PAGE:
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Reconsidering the developmental origins of adult disease paradigm: The 'metabolic coordination of childbirth' hypothesis.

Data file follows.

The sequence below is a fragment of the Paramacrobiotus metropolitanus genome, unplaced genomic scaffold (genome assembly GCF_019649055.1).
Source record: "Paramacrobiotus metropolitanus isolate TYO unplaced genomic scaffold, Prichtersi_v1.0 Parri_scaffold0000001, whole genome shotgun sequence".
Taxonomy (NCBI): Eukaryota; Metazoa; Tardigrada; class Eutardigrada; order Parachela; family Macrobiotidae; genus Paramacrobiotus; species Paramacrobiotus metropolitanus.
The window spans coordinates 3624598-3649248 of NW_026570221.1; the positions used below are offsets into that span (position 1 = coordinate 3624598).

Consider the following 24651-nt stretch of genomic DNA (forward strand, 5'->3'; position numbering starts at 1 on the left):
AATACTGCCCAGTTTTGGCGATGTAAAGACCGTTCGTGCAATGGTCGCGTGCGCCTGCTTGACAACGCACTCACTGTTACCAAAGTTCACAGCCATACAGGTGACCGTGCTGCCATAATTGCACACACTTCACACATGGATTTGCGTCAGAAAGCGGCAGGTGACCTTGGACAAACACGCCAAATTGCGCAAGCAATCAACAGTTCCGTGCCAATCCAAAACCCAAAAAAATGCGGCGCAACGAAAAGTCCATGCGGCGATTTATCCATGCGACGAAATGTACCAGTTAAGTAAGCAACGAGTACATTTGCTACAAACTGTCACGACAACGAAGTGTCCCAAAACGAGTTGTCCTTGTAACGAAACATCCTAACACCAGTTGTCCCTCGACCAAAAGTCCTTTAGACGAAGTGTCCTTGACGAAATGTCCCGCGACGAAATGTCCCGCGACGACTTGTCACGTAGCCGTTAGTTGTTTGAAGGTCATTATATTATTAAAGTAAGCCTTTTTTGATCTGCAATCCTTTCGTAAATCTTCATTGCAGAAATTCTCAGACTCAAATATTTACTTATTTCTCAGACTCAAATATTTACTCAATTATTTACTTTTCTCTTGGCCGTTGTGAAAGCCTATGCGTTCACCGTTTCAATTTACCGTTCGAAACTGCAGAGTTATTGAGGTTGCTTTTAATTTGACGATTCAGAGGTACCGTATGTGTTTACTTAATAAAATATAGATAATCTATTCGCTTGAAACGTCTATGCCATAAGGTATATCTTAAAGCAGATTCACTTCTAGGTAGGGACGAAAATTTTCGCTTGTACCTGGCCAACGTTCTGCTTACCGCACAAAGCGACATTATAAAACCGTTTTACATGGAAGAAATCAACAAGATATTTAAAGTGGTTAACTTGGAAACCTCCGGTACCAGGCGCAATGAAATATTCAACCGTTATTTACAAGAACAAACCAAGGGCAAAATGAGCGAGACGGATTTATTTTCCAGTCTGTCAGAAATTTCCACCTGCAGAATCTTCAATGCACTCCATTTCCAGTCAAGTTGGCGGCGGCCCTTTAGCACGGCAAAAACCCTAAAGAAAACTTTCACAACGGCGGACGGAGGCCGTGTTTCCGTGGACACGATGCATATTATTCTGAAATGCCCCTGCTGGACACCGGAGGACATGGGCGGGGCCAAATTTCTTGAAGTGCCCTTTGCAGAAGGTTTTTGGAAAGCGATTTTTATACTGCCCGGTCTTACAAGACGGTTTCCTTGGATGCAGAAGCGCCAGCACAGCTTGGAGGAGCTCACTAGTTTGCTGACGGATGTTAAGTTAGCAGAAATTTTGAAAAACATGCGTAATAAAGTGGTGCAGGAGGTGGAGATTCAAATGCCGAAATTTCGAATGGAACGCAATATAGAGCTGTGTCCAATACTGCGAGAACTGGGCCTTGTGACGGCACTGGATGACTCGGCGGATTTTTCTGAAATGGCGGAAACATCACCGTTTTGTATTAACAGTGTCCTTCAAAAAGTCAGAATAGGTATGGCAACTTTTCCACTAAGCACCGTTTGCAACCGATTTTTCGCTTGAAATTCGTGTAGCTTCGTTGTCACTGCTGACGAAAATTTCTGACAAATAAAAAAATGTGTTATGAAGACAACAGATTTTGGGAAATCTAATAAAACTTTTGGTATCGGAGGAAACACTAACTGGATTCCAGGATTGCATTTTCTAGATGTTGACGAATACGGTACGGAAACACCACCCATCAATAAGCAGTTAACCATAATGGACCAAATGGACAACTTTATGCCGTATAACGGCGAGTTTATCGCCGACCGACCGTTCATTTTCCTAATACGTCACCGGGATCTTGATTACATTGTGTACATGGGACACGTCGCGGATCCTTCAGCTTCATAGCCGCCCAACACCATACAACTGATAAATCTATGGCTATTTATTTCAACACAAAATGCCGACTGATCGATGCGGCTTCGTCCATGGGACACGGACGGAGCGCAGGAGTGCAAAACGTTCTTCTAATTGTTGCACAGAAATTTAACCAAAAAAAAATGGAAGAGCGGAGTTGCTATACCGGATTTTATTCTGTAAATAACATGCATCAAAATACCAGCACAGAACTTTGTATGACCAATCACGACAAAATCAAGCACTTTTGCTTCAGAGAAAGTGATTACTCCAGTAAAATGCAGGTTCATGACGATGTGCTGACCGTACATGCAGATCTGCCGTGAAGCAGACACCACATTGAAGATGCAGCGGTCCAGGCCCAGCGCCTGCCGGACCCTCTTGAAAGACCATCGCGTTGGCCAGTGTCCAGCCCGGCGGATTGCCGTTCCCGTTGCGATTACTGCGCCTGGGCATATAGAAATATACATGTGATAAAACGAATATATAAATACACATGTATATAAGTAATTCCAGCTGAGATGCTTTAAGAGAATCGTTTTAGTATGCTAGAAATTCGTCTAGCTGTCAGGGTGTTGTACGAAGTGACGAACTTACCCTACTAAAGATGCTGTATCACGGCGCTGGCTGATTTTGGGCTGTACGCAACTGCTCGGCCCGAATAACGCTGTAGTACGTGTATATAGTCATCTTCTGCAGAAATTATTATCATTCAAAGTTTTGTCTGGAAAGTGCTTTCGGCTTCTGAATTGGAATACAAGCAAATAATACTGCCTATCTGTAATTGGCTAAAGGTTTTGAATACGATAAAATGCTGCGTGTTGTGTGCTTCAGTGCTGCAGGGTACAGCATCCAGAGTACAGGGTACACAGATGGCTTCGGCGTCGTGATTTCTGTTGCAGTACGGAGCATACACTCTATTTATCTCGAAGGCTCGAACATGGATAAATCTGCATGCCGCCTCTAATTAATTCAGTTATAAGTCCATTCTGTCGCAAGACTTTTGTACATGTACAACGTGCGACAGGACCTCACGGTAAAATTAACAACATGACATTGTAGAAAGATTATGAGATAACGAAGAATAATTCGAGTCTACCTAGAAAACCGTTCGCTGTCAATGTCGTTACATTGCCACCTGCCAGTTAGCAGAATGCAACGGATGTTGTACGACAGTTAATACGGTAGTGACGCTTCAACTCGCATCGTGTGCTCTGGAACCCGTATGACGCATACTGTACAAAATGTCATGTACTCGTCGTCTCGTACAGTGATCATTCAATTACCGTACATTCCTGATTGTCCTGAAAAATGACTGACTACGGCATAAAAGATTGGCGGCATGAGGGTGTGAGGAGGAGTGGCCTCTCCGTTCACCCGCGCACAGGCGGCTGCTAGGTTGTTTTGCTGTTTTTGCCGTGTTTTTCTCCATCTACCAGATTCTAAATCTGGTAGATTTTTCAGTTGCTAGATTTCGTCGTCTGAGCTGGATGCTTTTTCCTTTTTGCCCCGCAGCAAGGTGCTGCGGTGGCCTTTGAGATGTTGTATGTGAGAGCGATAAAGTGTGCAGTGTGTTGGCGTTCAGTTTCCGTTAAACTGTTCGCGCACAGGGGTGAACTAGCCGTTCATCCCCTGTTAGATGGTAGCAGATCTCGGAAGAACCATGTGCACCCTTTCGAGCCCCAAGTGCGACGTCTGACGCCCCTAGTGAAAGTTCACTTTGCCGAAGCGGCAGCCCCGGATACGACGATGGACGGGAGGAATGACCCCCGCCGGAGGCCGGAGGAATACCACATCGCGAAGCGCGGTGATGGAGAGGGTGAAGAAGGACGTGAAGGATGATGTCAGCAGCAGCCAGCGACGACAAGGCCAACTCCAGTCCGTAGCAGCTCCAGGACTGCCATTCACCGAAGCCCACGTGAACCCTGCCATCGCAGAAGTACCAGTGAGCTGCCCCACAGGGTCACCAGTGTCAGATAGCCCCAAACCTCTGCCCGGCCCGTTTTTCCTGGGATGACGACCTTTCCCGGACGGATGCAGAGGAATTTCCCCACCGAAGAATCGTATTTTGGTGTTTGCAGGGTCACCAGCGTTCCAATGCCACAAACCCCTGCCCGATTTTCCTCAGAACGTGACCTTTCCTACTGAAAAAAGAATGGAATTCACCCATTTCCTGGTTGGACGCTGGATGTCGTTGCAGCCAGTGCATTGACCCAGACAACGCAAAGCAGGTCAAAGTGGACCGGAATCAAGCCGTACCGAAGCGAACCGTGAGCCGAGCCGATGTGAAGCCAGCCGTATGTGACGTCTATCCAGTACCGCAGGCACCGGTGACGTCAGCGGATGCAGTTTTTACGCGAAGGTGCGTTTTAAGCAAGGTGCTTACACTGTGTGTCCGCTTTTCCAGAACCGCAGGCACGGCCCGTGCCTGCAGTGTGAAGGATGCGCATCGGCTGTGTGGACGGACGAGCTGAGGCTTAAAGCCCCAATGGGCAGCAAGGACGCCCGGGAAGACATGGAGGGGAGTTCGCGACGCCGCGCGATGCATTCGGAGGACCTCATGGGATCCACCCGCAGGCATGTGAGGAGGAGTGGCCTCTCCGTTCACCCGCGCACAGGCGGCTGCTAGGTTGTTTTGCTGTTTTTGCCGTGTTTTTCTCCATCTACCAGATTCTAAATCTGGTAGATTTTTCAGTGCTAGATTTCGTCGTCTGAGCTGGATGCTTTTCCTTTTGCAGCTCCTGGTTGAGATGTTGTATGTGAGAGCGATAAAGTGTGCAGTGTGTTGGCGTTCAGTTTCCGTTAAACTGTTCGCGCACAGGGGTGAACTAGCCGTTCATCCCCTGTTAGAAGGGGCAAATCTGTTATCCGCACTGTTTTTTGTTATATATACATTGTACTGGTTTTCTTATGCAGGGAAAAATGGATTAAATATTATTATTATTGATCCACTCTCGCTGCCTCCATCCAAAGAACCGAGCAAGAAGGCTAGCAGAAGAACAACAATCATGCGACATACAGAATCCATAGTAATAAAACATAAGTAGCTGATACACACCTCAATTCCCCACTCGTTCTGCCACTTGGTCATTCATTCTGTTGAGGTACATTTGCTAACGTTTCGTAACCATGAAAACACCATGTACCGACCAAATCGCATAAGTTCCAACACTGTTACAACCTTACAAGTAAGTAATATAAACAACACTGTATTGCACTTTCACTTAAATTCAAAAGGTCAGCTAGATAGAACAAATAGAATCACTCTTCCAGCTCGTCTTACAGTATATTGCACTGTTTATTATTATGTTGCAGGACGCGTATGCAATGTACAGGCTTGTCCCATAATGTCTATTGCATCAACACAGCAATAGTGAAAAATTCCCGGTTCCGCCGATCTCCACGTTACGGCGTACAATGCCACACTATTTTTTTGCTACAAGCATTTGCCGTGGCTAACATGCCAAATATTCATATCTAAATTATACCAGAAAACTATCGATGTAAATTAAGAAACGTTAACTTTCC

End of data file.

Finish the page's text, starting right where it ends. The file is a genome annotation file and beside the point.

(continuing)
In uncomplicated pregnancies, birthweight is inversely associated with adult non-communicable disease (NCD) risk. One proposed mechanism is maternal malnutrition during pregnancy. Another explanation is that shared genes link birthweight with NCDs. Both hypotheses are supported, but evolutionary perspectives address only the environmental pathway. We propose that genetic and environmental associations of birthweight with NCD risk reflect coordinated regulatory systems between mother and foetus, that evolved to reduce risks of obstructed labour. First, the foetus must tailor its growth to maternal metabolic signals, as it cannot predict the size of the birth canal from its own genome. Second, we predict that maternal alleles that promote placental nutrient supply have been selected to constrain foetal growth and gestation length when fetally expressed. Conversely, maternal alleles that increase birth canal size have been selected to promote foetal growth and gestation when fetally expressed. Evidence supports these hypotheses. These regulatory mechanisms may have undergone powerful selection as hominin neonates evolved larger size and encephalisation, since every mother is at risk of gestating a baby excessively for her pelvis. Our perspective can explain the inverse association of birthweight with NCD risk across most of the birthweight range: any constraint of birthweight, through plastic or genetic mechanisms, may reduce the capacity for homeostasis and increase NCD susceptibility. However, maternal obesity and diabetes can overwhelm this coordination system, challenging vaginal delivery while increasing offspring NCD risk. We argue that selection on viable vaginal delivery played an over-arching role in shaping the association of birthweight with NCD risk.

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